Sources with knowledge of the program said there were a myriad of problems. Connect Kentucky’s results were overstated by a methodology that determined everyone within a 2.5-mile radius from a telephone company facility capable of supplying Digital Subscriber Line (DSL) service was indeed capable of getting the service. However, that assumption was not always true, the source said.
There are other weaknesses. Carriers aren’t required to submit any information, and information considered proprietary can be withheld. When he introduced his legislation, Durbin saw these elements as a positive attribute. However, while those conditions might be acceptable to the providers of the information, they don’t do much to make a complete map. There is no standard format for submitting data, so data from the cable industry was different from that from telephone companies. The best information came from the municipal utilities, which showed accurately where the service was. It’s left up to consumers and the local “teams” to validate the map, which means the results will vary greatly as some teams are larger and more active than others.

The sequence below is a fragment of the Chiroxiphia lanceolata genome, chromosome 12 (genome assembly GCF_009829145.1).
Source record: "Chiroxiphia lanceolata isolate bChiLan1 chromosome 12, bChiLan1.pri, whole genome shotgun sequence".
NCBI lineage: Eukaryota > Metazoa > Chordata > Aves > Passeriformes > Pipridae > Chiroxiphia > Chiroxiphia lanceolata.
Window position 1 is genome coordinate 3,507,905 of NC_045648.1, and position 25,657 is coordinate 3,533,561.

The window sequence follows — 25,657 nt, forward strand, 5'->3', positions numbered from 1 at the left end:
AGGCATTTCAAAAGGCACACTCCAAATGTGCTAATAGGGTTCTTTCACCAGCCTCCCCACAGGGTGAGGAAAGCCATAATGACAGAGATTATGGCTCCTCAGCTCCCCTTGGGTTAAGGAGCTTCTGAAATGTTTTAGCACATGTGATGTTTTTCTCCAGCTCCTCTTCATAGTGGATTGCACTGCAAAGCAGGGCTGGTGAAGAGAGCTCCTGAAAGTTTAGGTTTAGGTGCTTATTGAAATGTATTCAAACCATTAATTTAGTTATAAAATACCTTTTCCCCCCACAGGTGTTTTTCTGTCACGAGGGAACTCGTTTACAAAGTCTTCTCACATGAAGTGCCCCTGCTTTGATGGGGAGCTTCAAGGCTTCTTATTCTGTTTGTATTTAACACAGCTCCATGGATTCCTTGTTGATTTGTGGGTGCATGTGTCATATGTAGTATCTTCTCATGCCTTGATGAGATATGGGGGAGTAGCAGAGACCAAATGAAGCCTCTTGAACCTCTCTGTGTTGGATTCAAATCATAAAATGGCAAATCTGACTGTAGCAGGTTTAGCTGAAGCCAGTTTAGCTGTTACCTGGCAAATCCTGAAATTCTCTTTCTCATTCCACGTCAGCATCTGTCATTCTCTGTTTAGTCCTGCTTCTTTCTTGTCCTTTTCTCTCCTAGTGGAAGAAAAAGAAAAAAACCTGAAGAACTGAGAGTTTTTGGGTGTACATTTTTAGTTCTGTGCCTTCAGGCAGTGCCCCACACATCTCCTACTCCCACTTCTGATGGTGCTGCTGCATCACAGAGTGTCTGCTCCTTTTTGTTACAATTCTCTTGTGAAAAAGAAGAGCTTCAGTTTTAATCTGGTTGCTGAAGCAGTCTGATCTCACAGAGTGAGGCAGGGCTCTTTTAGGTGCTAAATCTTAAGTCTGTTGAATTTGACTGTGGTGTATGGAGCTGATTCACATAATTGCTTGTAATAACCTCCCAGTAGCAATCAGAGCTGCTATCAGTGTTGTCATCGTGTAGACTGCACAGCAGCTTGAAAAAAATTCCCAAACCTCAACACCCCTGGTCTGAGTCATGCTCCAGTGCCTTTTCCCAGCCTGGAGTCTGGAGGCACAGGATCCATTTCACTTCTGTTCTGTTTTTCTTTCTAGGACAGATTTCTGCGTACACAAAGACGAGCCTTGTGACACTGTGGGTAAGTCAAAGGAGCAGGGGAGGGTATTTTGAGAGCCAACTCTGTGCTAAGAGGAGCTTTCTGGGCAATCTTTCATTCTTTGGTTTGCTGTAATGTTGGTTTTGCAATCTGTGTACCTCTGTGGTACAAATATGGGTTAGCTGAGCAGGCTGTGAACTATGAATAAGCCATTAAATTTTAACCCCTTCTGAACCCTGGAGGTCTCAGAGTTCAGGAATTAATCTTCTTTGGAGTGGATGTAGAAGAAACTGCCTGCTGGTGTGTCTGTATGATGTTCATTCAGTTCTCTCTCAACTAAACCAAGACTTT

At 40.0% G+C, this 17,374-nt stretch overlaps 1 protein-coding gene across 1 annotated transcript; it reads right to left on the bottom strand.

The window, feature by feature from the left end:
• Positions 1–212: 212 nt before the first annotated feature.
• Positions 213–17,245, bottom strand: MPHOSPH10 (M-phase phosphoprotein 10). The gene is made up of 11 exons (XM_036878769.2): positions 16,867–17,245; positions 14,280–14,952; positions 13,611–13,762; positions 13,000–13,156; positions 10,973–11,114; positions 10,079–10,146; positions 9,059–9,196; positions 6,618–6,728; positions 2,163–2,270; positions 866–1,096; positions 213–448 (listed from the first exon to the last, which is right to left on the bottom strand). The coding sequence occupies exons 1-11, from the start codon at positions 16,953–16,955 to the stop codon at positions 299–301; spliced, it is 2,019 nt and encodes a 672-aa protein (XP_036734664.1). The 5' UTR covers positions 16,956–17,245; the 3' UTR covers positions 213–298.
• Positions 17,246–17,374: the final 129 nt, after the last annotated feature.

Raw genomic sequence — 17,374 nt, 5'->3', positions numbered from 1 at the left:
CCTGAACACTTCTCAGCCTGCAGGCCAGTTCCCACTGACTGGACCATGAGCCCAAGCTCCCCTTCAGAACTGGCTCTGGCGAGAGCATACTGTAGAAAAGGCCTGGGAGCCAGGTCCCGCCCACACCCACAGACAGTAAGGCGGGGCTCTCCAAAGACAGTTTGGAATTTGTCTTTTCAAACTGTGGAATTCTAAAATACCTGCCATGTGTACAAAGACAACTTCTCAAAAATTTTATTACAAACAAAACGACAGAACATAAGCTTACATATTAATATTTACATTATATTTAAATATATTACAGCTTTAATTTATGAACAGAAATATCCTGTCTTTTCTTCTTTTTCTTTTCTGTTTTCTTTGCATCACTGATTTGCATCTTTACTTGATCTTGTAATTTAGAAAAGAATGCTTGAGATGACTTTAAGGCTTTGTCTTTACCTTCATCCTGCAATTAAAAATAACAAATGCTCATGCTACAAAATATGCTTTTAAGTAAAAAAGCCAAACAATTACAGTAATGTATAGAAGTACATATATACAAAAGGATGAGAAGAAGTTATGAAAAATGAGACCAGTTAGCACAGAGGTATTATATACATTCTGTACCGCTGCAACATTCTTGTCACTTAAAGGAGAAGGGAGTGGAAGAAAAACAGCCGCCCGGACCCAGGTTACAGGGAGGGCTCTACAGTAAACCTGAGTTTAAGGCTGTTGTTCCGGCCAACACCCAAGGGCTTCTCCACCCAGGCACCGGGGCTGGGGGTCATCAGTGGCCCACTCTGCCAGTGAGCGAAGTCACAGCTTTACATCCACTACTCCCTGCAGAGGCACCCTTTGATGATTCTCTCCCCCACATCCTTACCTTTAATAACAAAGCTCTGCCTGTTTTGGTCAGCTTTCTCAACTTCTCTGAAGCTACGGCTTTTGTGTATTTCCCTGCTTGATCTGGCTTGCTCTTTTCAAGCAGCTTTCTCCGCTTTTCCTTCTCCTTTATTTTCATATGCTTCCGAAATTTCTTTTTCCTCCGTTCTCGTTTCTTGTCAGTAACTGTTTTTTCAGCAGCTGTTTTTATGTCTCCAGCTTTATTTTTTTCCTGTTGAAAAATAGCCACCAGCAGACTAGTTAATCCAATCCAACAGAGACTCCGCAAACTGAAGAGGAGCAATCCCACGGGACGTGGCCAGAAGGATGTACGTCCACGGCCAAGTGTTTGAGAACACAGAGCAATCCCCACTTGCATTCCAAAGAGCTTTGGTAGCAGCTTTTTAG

The mapping covers broadband offered by any provider, so that if a municipality provides the service, it shows on the map. If a satellite company like Wildblue comes in to fill in a gap on a mountain, it shows on the map. If a competitive carrier of ISP offers broadband service, it shows up on the map. None of the sources of the service show up on the map. In those cases, as in others, Connect has had nothing to do with bringing the service to the area, but can claim it as part of their success.